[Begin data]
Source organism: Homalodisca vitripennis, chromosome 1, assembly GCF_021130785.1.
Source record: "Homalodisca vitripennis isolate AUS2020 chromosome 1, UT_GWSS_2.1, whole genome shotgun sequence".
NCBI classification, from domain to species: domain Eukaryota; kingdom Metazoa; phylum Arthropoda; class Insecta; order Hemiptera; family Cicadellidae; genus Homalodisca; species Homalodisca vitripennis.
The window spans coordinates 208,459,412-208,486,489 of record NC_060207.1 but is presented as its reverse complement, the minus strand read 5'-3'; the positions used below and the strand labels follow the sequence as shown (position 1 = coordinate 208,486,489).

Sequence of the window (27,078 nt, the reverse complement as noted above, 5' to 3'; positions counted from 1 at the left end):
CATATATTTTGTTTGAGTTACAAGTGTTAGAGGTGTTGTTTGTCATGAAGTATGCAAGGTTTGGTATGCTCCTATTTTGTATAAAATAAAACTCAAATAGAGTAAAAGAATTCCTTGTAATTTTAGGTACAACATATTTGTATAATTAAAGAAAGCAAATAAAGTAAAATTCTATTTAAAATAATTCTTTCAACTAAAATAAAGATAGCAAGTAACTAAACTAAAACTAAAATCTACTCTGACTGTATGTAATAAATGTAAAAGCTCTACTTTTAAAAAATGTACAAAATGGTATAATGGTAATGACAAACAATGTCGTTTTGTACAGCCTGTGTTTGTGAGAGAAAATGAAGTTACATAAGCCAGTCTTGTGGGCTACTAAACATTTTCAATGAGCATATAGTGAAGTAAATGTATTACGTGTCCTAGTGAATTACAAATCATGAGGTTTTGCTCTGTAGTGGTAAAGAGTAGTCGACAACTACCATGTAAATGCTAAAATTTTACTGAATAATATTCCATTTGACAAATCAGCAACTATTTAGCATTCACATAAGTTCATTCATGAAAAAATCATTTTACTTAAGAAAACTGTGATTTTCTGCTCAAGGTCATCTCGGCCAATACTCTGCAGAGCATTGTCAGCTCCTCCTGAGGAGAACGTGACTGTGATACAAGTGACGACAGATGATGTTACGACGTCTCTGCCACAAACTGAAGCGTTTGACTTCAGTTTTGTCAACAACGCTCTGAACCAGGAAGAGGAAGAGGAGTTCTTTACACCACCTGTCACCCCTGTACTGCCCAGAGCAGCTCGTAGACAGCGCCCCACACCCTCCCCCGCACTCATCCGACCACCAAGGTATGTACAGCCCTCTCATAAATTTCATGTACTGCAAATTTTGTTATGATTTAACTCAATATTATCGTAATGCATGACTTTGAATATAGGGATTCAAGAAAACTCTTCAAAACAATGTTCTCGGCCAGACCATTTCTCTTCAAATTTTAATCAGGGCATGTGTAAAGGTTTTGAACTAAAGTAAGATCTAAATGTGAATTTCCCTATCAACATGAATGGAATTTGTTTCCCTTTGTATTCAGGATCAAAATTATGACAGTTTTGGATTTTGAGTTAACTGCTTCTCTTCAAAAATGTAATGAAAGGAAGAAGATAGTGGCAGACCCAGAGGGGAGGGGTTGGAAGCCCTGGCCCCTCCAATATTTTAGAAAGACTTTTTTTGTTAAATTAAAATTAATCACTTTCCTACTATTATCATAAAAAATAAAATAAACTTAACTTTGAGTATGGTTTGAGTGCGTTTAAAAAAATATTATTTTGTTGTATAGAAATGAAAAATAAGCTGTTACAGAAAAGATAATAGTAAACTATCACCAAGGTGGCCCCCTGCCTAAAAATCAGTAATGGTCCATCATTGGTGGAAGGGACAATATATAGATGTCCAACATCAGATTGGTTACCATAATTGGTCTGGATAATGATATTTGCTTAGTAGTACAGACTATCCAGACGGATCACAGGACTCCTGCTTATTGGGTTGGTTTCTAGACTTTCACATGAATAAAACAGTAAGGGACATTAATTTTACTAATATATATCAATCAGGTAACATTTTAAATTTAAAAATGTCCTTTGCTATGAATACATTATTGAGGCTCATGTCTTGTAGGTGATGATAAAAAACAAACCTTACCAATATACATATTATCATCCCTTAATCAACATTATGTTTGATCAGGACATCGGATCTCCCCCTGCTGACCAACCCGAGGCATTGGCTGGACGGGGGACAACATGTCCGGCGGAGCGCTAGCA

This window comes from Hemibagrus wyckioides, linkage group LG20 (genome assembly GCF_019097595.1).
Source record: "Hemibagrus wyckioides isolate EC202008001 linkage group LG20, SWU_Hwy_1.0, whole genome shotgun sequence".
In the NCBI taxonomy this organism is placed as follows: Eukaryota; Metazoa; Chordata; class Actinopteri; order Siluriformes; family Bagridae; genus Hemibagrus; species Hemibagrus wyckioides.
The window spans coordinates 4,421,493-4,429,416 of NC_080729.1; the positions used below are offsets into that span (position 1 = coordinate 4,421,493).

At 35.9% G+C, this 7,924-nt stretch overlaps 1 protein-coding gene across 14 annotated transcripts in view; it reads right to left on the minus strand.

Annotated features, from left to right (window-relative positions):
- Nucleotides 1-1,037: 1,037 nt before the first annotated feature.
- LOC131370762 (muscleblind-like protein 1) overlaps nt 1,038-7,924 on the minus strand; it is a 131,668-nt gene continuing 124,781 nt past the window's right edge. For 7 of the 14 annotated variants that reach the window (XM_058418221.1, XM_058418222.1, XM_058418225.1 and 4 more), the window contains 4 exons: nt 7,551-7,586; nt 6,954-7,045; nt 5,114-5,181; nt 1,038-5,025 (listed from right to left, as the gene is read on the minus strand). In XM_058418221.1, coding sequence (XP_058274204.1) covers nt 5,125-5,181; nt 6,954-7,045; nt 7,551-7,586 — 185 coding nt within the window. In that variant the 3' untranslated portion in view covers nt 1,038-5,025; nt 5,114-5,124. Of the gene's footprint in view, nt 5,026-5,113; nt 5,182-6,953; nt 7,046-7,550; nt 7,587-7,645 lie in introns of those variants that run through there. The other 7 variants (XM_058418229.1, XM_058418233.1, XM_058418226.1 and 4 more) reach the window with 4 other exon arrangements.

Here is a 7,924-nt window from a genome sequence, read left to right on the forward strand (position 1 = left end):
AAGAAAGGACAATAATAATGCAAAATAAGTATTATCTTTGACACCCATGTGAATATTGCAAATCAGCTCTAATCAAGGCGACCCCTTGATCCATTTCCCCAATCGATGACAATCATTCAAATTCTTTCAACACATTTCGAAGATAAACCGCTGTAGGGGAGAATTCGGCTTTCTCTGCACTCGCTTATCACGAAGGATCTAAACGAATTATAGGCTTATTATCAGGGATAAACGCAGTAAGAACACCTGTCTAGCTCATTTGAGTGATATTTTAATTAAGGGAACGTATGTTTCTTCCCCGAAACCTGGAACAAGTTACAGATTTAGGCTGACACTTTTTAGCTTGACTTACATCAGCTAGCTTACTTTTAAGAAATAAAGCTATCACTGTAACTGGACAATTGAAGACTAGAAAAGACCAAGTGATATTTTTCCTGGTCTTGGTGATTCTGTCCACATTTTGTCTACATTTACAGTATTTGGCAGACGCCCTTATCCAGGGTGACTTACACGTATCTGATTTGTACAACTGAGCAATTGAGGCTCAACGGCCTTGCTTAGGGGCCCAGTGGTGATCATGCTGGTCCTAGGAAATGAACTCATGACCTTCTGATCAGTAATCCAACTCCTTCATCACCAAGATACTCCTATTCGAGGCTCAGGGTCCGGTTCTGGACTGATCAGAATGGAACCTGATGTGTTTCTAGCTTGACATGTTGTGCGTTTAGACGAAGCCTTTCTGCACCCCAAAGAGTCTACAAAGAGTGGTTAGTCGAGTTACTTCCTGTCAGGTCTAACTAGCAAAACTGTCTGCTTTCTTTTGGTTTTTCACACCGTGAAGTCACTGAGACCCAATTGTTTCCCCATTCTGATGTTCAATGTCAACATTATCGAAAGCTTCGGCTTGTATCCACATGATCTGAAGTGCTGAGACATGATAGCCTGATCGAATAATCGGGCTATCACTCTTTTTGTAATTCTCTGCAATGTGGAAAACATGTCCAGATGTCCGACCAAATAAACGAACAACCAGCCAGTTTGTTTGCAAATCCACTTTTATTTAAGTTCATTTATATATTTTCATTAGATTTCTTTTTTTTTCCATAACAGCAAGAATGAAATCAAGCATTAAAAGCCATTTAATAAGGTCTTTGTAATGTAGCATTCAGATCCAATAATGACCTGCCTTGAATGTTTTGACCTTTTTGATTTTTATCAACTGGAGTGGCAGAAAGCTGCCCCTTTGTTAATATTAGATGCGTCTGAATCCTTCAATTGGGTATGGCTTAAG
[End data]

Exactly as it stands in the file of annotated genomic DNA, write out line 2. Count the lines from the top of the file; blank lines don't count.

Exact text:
Source record: "Homalodisca vitripennis isolate AUS2020 chromosome 1, UT_GWSS_2.1, whole genome shotgun sequence".